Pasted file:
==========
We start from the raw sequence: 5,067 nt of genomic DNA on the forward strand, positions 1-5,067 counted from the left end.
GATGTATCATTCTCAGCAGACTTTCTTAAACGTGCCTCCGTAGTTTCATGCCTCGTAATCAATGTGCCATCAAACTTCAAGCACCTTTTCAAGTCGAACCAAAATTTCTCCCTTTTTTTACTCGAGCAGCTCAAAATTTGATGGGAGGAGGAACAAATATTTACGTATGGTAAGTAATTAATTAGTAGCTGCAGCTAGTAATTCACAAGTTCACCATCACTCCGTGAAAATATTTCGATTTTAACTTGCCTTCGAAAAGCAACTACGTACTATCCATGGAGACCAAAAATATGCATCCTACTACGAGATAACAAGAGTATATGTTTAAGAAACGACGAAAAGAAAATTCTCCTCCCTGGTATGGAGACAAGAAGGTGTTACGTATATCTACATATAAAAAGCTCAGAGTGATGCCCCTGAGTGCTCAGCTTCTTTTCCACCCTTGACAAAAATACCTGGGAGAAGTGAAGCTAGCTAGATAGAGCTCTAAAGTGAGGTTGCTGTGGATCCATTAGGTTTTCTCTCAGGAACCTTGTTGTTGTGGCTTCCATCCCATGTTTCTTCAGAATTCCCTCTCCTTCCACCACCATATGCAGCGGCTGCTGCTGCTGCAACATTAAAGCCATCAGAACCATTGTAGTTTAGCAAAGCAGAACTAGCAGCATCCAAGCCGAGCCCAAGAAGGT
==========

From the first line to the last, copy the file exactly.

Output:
We start from the raw sequence: 5,067 nt of genomic DNA on the forward strand, positions 1-5,067 counted from the left end.
GATGTATCATTCTCAGCAGACTTTCTTAAACGTGCCTCCGTAGTTTCATGCCTCGTAATCAATGTGCCATCAAACTTCAAGCACCTTTTCAAGTCGAACCAAAATTTCTCCCTTTTTTTACTCGAGCAGCTCAAAATTTGATGGGAGGAGGAACAAATATTTACGTATGGTAAGTAATTAATTAGTAGCTGCAGCTAGTAATTCACAAGTTCACCATCACTCCGTGAAAATATTTCGATTTTAACTTGCCTTCGAAAAGCAACTACGTACTATCCATGGAGACCAAAAATATGCATCCTACTACGAGATAACAAGAGTATATGTTTAAGAAACGACGAAAAGAAAATTCTCCTCCCTGGTATGGAGACAAGAAGGTGTTACGTATATCTACATATAAAAAGCTCAGAGTGATGCCCCTGAGTGCTCAGCTTCTTTTCCACCCTTGACAAAAATACCTGGGAGAAGTGAAGCTAGCTAGATAGAGCTCTAAAGTGAGGTTGCTGTGGATCCATTAGGTTTTCTCTCAGGAACCTTGTTGTTGTGGCTTCCATCCCATGTTTCTTCAGAATTCCCTCTCCTTCCACCACCATATGCAGCGGCTGCTGCTGCTGCAACATTAAAGCCATCAGAACCATTGTAGTTTAGCAAAGCAGAACTAGCAGCATCCAAGCCGAGCCCAAGAAGGT